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Conservationists by Coincidence?

“If you got only one take away from this Green Week here on CNBC,” Cramer said Thursday, “I hope it’s the soul-crushing revelation that saving the environment and making money in stocks to augment your paycheck are incompatible goals in this particular market.”

Don’t believe him? Check his report on First Solar. And remember what CSX CEO Michael Ward told “Mad Money,” that 50 percent of voters like coal, and how it powers 63 percent of the US. Plus, the only way these solar stocks and wind companies and lithium-ion battery makers can survive is through government largess. And that’s just not available during this time of very tight budgets.

Therefore, investors must consider all renewable-energy stocks, and the exchange-traded funds that own them, toxic, radioactive—choose your pun. Just stay the heck away from them. If you’re going to try to play green at all, then find the companies that aren’t dependent entirely on an environmentally conscious business for profits.

Case in point: EnerNOC , a company Cramer recommended as a play on the smart power grid. He realizes now that he should have endorsed Honeywell International instead, as its myriad other divisions can make up for any lumpiness in smart-grid revenues. EnerNOC, though, was a pure play on the space, and as a result it’s down since Cramer’s Aug. 3 recommendation.

Honeywell is, as Cramer described it, a “conservationist by coincidence,” and it’s exactly the kind of semi-green angle that can make investors money, if they insist on trading this trend. Because in the end, corporations aren’t going to spend dough on renewable energy, but they will do almost anything to save money. And that’s where companies like Honeywell come in.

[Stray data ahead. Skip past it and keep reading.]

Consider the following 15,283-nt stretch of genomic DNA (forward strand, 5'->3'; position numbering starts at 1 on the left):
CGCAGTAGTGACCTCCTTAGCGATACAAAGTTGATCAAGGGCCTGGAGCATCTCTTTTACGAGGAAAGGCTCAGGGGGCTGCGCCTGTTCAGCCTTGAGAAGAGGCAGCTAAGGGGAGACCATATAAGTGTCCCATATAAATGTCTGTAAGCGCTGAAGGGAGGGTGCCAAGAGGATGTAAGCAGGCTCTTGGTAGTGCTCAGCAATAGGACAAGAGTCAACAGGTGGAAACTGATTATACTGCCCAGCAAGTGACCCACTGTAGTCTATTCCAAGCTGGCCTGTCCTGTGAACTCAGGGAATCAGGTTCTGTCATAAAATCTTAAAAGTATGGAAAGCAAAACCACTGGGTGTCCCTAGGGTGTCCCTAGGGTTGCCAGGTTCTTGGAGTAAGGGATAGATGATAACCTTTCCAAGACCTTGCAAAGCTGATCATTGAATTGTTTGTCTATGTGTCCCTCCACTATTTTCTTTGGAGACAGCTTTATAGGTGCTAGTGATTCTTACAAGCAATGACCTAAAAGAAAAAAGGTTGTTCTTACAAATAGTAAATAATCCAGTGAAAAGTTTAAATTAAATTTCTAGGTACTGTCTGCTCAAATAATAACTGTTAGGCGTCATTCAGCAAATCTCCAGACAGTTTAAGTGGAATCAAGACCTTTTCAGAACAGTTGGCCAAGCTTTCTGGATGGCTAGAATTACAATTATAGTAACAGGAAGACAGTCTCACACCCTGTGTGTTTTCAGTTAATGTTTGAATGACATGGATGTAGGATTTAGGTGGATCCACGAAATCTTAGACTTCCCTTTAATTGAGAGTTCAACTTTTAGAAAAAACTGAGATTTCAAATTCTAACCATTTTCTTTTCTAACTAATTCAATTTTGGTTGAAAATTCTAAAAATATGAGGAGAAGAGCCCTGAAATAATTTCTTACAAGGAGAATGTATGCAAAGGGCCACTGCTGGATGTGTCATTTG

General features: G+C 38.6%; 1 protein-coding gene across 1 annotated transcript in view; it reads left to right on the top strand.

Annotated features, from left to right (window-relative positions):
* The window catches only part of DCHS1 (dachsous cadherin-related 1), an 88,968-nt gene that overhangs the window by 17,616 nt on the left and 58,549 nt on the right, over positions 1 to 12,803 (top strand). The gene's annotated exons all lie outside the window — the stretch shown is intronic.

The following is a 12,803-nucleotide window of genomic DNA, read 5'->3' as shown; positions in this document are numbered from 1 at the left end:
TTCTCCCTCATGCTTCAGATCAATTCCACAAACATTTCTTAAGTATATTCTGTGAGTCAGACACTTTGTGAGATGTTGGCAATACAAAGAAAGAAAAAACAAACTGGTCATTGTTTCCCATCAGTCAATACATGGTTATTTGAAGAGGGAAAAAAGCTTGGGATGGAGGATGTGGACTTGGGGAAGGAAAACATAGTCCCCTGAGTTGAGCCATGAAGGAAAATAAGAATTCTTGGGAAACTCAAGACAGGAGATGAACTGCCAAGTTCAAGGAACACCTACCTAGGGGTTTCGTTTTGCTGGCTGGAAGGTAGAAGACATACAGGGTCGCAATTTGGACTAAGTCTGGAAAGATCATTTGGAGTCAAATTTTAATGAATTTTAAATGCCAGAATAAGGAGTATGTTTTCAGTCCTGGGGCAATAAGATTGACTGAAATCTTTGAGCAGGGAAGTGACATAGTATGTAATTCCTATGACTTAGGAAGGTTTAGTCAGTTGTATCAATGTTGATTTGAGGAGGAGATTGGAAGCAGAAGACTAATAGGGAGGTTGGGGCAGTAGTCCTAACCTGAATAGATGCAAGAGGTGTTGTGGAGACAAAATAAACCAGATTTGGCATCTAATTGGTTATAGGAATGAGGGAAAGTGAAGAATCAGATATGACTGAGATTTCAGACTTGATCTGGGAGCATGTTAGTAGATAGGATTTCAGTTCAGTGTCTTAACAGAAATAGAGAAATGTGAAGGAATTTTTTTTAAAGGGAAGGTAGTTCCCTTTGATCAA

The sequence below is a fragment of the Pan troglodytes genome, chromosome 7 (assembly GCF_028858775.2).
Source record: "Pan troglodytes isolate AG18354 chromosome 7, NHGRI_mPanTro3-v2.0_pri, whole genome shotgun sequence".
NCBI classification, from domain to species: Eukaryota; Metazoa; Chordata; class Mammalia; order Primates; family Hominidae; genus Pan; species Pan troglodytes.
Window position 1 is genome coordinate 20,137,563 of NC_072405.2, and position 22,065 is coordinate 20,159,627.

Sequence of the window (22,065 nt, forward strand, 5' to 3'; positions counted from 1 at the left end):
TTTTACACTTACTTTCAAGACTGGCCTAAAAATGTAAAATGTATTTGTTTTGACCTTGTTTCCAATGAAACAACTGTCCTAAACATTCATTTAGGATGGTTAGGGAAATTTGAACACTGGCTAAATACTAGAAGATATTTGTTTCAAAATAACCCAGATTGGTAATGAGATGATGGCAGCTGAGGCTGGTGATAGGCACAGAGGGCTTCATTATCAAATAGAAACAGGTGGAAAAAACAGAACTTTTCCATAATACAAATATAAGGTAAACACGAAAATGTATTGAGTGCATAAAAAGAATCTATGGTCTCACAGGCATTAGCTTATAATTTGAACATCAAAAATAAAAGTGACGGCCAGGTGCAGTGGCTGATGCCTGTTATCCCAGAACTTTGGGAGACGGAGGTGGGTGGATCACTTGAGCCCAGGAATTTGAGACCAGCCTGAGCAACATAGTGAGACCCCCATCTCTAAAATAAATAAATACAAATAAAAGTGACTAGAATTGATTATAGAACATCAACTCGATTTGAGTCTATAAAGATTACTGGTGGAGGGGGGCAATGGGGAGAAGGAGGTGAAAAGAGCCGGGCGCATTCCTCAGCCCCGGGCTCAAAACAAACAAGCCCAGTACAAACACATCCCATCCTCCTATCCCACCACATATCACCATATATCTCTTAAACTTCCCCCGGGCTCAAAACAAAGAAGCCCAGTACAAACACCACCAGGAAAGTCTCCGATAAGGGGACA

See, a big trend right now in cost savings is in heating, ventilation and air-conditioning systems. HVAC, for short. It allows for the decreased use of energy through power management. So while we may still operate on a coal-based power system, these updated HVAC systems help us to burn less of that energy.

Even better is that right now we happen to be in an HVAC bull market, as regulators push for minimum energy-efficiency standards and companies look for ways to save money on their electric bills. Not to mention, a lot of old HVAC systems are being replaced with newer ones, and that’s driving sales in this industry as well.

The key here, because HVAC is a late-cycle play—meaning it takes off when the economy heats up—is to buy these stocks before business is booming. Like now.

So who’s the best? Cramer likes three companies: the aforementioned Honeywell, Emerson Electric and Eaton . All of them offer entry into the energy-efficiency market, and all of them are worth a look by investors looking to trade this space.

“I want you to forget the wind-power clean energy,” Cramer said. “That is a money loser. So is solar. More efficient energy is the moneymaker, which is why I like Honeywell, why I like Emerson and why I like Eaton.”

When this story published, Cramer’s charitable trust owned Honeywell International.

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